Musk Says Change Anything for Faster Development and Forget Sunk Costs

Elon Musk had an interview with the Everyday Astronaut.

Elon reiterated that he changed to steel construction for the rocket when carbon fiber was taking too long. Carbon fiber was a standard in the rocket industry.

SpaceX Falcon Heavy use of composites for the fairing (payload nosecone cover). The interstage, which connects the upper and lower stages of the rockets, is a composite structure with an aluminum honeycomb core and carbon fiber face sheets.

In December 2018, nine months after starting construction of some parts of the first test article carbon composite Starship low-altitude test vehicle, SpaceX CEO Musk announced a “counterintuitive new design approach” would be taken by the company. SpaceX switched to stainless steel construction.

Elon says:

All engineers at SpaceX need to have some perspective of a chief engineer. Everyone in engineering at SpaceX needs to understand all of the parts of the whole system they are building. They need avoid having engineers optimizing just one part. The engineers need to question the contraints that they are being given. This can only be done if they understand the whole system.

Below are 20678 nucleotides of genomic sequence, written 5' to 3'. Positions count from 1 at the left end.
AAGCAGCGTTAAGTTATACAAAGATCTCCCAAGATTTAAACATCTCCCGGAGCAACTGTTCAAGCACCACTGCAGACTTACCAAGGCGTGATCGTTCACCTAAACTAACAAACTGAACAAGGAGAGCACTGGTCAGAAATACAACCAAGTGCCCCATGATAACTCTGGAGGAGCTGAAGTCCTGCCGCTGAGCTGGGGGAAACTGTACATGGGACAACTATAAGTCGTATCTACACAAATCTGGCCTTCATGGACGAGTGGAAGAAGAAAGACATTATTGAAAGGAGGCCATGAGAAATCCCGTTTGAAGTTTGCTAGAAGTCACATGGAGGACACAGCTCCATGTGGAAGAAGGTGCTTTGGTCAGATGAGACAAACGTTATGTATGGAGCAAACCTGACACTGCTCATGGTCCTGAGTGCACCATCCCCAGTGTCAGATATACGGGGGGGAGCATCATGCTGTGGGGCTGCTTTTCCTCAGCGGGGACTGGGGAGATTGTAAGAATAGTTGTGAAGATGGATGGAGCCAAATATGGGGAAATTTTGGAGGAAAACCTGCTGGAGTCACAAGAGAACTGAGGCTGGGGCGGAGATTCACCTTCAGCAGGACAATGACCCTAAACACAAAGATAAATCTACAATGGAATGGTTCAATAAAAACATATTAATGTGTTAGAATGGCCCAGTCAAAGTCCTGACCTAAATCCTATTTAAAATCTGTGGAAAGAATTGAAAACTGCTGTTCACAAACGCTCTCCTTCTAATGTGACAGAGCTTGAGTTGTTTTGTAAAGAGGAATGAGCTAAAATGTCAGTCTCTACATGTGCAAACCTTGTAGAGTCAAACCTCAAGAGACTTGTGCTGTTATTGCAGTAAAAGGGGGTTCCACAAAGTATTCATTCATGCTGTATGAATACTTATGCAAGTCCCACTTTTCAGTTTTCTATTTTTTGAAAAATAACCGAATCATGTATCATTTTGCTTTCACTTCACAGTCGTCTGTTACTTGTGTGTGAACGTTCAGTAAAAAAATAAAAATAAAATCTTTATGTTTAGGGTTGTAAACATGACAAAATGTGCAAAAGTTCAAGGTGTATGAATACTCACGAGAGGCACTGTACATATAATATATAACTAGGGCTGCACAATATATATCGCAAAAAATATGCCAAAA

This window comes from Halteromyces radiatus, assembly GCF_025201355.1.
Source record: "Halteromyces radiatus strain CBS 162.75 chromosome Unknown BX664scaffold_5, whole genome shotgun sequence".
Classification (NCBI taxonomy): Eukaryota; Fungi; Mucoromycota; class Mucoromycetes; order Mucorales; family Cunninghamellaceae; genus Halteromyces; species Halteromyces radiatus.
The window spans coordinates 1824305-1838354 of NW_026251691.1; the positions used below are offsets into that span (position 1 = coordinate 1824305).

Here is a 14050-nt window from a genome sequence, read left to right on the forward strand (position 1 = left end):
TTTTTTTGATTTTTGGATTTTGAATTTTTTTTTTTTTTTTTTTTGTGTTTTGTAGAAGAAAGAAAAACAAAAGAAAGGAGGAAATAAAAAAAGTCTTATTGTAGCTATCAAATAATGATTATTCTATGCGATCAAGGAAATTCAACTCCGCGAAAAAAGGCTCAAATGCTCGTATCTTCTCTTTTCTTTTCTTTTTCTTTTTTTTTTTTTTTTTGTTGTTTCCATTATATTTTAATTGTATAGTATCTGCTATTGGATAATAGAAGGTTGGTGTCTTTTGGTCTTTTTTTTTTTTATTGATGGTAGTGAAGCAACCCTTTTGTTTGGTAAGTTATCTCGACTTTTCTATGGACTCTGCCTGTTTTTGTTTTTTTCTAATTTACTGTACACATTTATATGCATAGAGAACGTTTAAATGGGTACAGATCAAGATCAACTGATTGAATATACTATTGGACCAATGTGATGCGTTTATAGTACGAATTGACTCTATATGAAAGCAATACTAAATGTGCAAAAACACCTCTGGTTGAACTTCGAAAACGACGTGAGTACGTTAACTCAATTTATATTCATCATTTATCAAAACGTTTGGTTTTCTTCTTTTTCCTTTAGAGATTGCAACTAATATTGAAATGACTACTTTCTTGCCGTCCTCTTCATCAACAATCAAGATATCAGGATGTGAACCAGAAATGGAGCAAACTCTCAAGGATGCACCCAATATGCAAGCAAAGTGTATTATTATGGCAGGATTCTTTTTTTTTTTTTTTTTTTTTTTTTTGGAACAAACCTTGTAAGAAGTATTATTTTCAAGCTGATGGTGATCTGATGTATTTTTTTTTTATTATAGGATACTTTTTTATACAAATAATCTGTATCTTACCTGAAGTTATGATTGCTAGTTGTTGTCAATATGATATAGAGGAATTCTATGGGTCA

Elon says:
One of the most common mistakes of smart engineers is to optimize on a part or process that does not need to be present. If the whole system is understood and the purpose of processes and parts is understood then it is possible to eliminate parts and processes.

There is a final discussion of the aerospike engine. The aerospike has greater theoretical efficiency. Elon indicates that with their two-stage rocket, they can optimize the booster with sea-level optimized engines and the upper stage can have vacuum optimized engines. This reduces the practical need for an aerospike.

SOURCES – Everyday Astronaut, Elon Musk, SpaceX
Written By Brian Wang,